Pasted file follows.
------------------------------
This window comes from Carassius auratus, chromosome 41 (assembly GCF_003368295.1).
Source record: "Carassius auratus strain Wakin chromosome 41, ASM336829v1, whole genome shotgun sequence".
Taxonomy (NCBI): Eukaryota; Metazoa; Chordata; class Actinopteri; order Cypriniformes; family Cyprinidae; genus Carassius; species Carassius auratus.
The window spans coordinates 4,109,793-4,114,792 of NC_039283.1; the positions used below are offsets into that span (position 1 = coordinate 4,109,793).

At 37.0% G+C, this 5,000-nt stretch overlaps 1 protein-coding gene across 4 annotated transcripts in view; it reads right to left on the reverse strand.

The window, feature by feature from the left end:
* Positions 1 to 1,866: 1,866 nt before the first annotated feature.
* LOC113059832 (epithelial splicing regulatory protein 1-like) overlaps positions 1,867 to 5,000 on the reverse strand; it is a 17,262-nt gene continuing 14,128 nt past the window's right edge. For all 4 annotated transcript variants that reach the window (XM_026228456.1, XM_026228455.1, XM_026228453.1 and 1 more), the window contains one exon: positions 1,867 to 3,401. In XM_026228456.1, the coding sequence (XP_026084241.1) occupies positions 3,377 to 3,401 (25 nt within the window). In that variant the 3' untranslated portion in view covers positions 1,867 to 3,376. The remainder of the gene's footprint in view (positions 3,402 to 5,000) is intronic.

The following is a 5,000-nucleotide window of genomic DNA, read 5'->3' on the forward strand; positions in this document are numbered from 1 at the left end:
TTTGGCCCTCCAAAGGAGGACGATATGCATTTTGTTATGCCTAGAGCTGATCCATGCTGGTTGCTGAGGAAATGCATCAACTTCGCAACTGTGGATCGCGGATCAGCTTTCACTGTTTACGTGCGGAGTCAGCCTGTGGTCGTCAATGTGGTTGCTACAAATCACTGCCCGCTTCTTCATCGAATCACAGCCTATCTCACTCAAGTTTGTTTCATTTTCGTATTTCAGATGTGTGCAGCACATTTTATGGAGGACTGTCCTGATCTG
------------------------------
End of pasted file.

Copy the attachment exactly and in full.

This window comes from Carassius auratus, chromosome 41 (assembly GCF_003368295.1).
Source record: "Carassius auratus strain Wakin chromosome 41, ASM336829v1, whole genome shotgun sequence".
Taxonomy (NCBI): Eukaryota; Metazoa; Chordata; class Actinopteri; order Cypriniformes; family Cyprinidae; genus Carassius; species Carassius auratus.
The window spans coordinates 4,109,793-4,114,792 of NC_039283.1; the positions used below are offsets into that span (position 1 = coordinate 4,109,793).

At 37.0% G+C, this 5,000-nt stretch overlaps 1 protein-coding gene across 4 annotated transcripts in view; it reads right to left on the reverse strand.

The window, feature by feature from the left end:
* Positions 1 to 1,866: 1,866 nt before the first annotated feature.
* LOC113059832 (epithelial splicing regulatory protein 1-like) overlaps positions 1,867 to 5,000 on the reverse strand; it is a 17,262-nt gene continuing 14,128 nt past the window's right edge. For all 4 annotated transcript variants that reach the window (XM_026228456.1, XM_026228455.1, XM_026228453.1 and 1 more), the window contains one exon: positions 1,867 to 3,401. In XM_026228456.1, the coding sequence (XP_026084241.1) occupies positions 3,377 to 3,401 (25 nt within the window). In that variant the 3' untranslated portion in view covers positions 1,867 to 3,376. The remainder of the gene's footprint in view (positions 3,402 to 5,000) is intronic.

The following is a 5,000-nucleotide window of genomic DNA, read 5'->3' on the forward strand; positions in this document are numbered from 1 at the left end:
TTTGGCCCTCCAAAGGAGGACGATATGCATTTTGTTATGCCTAGAGCTGATCCATGCTGGTTGCTGAGGAAATGCATCAACTTCGCAACTGTGGATCGCGGATCAGCTTTCACTGTTTACGTGCGGAGTCAGCCTGTGGTCGTCAATGTGGTTGCTACAAATCACTGCCCGCTTCTTCATCGAATCACAGCCTATCTCACTCAAGTTTGTTTCATTTTCGTATTTCAGATGTGTGCAGCACATTTTATGGAGGACTGTCCTGATCTG